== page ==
Tree Condition Survey / Tree Inspection / Tree Risk Assessment
Trees are widely appreciated and valued for the environmental, social and visual benefits they bring. They also bring surprisingly low risks. Significantly more people are injured each year by Wheelie Bins (2,200), than by falling trees or branches (55). Nevertheless, no tree is without risk.
Land owners have a legal ‘duty to take reasonable care for the safety of those who may come within the vicinity of a tree.’ In sites with large or numerous trees and valuable ‘targets’ such as buildings, vehicles or visitors it is advisable to fulfil this duty by having a tree survey completed.
Our tree survey will identify and evaluate defects, such as unstable roots, cavities, cracks, weak unions, overly extended or exposed branches, decay causing fungi, pests and diseases, or poor tree work. We will provide you with a tree report detailing the findings and making recommendations of how to control the risks presented and how urgently that work should be completed. The tree report will also advise how often the trees should be re-inspected.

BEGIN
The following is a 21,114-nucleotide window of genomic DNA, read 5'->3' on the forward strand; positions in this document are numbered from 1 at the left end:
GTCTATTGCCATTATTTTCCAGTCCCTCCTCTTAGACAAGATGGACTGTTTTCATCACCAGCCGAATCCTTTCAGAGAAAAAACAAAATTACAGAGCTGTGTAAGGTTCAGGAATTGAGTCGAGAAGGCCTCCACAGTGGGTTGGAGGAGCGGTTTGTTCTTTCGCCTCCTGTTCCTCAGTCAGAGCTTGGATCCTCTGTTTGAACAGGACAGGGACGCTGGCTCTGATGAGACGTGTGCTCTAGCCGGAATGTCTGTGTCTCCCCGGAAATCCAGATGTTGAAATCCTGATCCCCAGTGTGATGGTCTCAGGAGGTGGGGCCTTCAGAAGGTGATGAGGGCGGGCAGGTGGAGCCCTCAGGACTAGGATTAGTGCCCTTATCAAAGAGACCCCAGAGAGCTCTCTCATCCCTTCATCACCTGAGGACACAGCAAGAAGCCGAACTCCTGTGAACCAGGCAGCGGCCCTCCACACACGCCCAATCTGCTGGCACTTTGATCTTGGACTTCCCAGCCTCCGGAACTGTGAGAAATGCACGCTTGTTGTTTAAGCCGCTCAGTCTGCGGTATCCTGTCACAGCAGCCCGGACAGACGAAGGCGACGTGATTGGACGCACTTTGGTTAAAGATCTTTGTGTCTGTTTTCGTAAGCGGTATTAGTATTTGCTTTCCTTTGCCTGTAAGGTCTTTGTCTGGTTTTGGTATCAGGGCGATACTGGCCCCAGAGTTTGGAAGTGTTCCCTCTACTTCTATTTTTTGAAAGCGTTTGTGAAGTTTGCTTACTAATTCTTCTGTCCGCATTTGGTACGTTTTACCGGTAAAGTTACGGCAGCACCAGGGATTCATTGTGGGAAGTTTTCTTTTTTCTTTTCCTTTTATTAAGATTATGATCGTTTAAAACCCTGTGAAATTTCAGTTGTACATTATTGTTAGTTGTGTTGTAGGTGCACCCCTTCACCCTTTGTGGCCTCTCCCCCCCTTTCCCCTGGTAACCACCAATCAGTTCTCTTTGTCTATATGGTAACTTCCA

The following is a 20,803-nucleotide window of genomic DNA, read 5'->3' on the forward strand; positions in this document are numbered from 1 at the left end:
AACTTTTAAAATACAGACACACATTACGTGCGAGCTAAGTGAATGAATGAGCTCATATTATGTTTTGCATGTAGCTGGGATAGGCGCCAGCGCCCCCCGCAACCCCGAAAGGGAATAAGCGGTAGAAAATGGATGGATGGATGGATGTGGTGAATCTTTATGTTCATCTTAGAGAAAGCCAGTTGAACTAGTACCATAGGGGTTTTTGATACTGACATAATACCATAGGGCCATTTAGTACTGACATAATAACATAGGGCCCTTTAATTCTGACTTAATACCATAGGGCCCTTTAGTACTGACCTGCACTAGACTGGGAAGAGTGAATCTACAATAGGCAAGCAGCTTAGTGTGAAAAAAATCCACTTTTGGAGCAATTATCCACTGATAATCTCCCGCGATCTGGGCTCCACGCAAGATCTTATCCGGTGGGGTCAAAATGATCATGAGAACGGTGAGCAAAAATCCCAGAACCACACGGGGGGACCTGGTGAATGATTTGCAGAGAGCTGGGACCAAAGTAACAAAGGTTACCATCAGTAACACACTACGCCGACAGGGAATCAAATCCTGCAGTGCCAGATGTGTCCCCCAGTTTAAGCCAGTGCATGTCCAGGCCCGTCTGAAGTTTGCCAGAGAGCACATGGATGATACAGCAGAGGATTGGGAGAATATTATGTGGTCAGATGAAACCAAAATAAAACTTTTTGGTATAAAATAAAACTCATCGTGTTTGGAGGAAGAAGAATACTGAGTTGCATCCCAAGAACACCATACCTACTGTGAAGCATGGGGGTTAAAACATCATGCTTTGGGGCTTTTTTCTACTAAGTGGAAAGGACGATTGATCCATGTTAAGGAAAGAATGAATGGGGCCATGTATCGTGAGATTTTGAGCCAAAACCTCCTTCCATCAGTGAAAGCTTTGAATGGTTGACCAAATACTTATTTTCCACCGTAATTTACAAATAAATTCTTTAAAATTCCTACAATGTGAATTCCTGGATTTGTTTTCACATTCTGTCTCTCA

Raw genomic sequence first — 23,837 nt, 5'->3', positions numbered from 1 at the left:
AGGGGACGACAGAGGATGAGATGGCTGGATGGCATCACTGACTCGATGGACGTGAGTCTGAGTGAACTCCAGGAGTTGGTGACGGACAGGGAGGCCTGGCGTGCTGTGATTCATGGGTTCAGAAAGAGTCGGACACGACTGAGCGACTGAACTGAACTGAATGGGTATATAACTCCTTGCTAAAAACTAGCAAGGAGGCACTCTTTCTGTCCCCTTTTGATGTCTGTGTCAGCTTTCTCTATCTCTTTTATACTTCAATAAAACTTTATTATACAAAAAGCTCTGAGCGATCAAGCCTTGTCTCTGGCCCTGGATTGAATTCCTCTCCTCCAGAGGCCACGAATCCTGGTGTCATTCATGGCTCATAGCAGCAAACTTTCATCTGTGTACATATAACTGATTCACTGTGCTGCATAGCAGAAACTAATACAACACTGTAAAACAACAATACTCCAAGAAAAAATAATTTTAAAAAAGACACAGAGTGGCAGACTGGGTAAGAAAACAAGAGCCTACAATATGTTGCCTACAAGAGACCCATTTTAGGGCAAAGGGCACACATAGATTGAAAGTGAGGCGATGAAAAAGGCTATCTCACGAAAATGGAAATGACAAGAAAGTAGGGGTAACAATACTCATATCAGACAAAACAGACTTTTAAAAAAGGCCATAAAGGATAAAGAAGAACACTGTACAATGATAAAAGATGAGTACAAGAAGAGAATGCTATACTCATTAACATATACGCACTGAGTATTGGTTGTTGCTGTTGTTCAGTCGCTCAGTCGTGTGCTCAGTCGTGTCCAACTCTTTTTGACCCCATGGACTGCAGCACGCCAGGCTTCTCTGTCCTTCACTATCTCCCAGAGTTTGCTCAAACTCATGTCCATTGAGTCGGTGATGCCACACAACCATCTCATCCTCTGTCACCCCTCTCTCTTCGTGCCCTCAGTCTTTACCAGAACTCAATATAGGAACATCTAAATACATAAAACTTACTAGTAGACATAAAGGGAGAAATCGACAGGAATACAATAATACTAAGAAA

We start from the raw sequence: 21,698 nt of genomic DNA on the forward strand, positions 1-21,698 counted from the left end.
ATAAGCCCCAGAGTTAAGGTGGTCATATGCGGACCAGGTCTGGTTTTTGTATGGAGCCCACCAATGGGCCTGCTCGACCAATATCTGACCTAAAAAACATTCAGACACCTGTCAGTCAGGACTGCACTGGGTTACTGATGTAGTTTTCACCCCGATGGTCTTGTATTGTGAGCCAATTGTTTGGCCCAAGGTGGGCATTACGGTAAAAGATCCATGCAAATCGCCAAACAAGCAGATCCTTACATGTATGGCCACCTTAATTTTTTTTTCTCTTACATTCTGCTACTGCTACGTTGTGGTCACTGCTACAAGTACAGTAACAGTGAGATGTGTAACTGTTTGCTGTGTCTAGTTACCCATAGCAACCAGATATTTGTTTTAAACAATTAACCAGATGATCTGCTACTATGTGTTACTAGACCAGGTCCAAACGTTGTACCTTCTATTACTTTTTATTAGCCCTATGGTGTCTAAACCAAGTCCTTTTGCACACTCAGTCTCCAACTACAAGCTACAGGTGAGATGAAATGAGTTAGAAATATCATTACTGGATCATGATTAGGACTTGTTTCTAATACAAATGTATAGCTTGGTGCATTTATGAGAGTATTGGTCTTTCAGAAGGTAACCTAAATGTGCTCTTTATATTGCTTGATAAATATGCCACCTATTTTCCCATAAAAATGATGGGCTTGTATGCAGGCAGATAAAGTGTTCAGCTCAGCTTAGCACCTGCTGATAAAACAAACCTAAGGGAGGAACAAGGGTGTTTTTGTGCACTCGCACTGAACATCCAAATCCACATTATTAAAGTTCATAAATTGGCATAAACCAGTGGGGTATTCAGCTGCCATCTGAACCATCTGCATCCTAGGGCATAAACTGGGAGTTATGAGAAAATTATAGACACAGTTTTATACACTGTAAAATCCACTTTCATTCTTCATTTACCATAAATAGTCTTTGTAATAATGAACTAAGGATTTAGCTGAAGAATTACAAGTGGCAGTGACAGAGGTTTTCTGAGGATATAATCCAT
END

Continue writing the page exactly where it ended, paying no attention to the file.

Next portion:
In this way, a tree survey can prevent damage caused by predictable failures of trees or their branches. It can also help to extend the life of a tree by dealing with defects before they cause the tree to fail.
Depending on the requirements of the site, there are different forms of tree survey. These range from a drive-by survey to detailed individual tree inspections. Other options to consider include tree tagging and photographing. We offer a free no obligation quote, where we will be happy to discuss these requirements and find the best option for your site.
Aerial Tree Inspection
A tree survey may identify the need for a tree to be inspected at height. Our tree surveyor is also an experienced tree climber, able to undertake aerial tree inspections. This will result in a report with recommendations for remedial work, if necessary.
Advanced Decay Detection Equipment
We have access to a Resistograph drill and a PiCUS Sonic Tomograph, both of which can be used to determine the thickness of sound wood remaining in a tree cavity. This is can help decide what remedial work is necessary.